“Just Me and My Bible”

“Just Me and My Bible” March 17, 2015

When we say “just me and my Bible” we are not Christians but narcissists.

Whenever we read the Scriptures, we do not read them alone. They do not belong to us as a personal possession but to the body of Christ, even as they are meant to speak to all persons.

We cannot escape the community of interpretation. None of us reads the Bible without a community of interpreters. What do I mean by that?


For some, this means our local church or denomination. For others, it is a teacher or teachers we most admire. All of us read the Scriptures with the person or community who introduced us to them. We do not read them in isolation or in a vacuum. Some are tempted to assume that they read the Bible alone without these influences but this is self-deception.

We also bring our individual presuppositions and experiences to the text.

The earliest teachers of Scripture, the first pastors and leaders—some of whom were taught by God himself in Jesus Christ, or whom were taught by an apostle—are reliable guides to our reading of Scripture.

When the Scriptures were collected, and formed into the book we have, a couple HUNDRED years after they were written, the Bible’s collators were also interpreters and teachers.

If we would rely on their help in giving us the collection we have, under the influence of the Holy Spirit, we should also be interested in what they have to *say* about the Scriptures.

So, yes, we all pay attention to a community of interpreters. We are never alone in reading Scripture. The only question is “Who is in the community by which we read the Bible?” Christians differ in their answer to this question and some—maybe most—don’t acknowledge their interpretive community, but no one reads the Bible alone, whether they acknowledge their guides or not.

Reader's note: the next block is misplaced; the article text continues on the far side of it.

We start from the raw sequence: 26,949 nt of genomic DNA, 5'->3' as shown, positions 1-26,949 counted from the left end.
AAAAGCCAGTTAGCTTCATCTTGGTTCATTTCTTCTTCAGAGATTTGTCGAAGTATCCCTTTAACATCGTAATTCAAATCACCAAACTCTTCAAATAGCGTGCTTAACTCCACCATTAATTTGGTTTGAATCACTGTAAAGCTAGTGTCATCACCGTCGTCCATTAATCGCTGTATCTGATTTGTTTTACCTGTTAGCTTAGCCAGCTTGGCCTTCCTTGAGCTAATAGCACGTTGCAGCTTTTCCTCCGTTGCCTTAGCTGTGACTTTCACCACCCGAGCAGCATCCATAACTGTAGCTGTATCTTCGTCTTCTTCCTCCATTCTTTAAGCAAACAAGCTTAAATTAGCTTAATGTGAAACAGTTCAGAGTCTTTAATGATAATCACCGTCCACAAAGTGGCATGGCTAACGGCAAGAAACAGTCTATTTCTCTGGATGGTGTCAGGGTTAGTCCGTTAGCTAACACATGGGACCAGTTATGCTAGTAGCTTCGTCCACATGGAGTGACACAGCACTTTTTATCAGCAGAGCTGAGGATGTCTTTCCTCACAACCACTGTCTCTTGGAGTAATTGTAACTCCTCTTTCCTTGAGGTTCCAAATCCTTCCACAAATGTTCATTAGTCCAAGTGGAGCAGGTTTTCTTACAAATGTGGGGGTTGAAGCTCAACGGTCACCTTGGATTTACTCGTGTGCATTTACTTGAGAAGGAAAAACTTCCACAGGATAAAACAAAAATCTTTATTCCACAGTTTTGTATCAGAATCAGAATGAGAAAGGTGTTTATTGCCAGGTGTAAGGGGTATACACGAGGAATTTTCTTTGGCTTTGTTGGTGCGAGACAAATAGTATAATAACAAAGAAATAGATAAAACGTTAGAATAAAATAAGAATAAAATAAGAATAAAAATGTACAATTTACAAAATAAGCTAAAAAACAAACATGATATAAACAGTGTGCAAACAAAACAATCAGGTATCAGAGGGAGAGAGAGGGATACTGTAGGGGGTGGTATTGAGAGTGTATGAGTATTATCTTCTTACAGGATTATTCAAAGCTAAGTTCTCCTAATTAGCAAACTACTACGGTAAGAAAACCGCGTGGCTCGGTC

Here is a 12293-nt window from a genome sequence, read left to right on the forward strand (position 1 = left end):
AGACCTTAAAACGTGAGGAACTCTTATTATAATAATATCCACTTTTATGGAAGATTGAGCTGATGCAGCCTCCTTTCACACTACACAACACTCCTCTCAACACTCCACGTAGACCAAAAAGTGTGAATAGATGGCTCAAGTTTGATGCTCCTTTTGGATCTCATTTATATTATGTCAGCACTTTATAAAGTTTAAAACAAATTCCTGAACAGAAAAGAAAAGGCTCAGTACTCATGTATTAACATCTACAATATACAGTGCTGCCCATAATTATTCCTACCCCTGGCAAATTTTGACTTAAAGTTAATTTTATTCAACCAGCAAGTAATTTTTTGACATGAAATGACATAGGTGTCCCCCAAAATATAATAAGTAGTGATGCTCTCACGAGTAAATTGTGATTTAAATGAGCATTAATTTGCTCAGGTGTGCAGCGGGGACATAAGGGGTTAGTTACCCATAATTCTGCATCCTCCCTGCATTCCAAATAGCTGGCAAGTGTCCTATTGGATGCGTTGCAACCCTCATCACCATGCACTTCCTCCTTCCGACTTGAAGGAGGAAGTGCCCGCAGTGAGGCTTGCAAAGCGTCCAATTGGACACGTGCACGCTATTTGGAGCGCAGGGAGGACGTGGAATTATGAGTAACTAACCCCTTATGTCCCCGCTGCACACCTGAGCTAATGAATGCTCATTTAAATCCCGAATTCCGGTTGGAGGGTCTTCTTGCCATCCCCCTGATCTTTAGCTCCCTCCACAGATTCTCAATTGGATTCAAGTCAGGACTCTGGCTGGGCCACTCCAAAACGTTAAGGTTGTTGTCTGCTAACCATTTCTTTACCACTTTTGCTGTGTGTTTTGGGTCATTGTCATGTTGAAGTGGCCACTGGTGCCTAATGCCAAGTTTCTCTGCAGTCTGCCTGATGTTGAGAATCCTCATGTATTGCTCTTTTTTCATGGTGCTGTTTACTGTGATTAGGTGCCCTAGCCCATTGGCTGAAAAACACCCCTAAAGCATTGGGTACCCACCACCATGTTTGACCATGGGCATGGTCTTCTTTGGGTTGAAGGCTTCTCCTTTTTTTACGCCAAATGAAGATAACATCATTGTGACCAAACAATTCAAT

Every culture and land has produced Christian interpreters of the Bible since the books were first written and collected. There is an enormous deposit in sermons, books, letters, creative writing, memoirs, and essays.

I do not trust my own reading of Scripture. I want to know what other Christians of all ages and places have seen as *they* read the Bible with the Holy Spirit as their guide.

Why would I rely on my own reading when I have so many luminous companions and teachers, some of whom knew our Lord better than I do?

When I discern large agreement about a passage over the centuries, I go with that, believing the Holy Spirit has been present down the years, leading the Church into all truth.

When I am exposed to the way other Christians who are not of my “fold” read the Bible–Christ followers from other lands, from other times, with other priorities–it helps me to escape the prison of myself, my generation, and my sect of interpretation. Yes, my SECT.

This is a solid method for weeding out of my reading everything from the mildly eccentric to the wildly heretical.

When we say “just me and my Bible” we are not Christians but narcissists.

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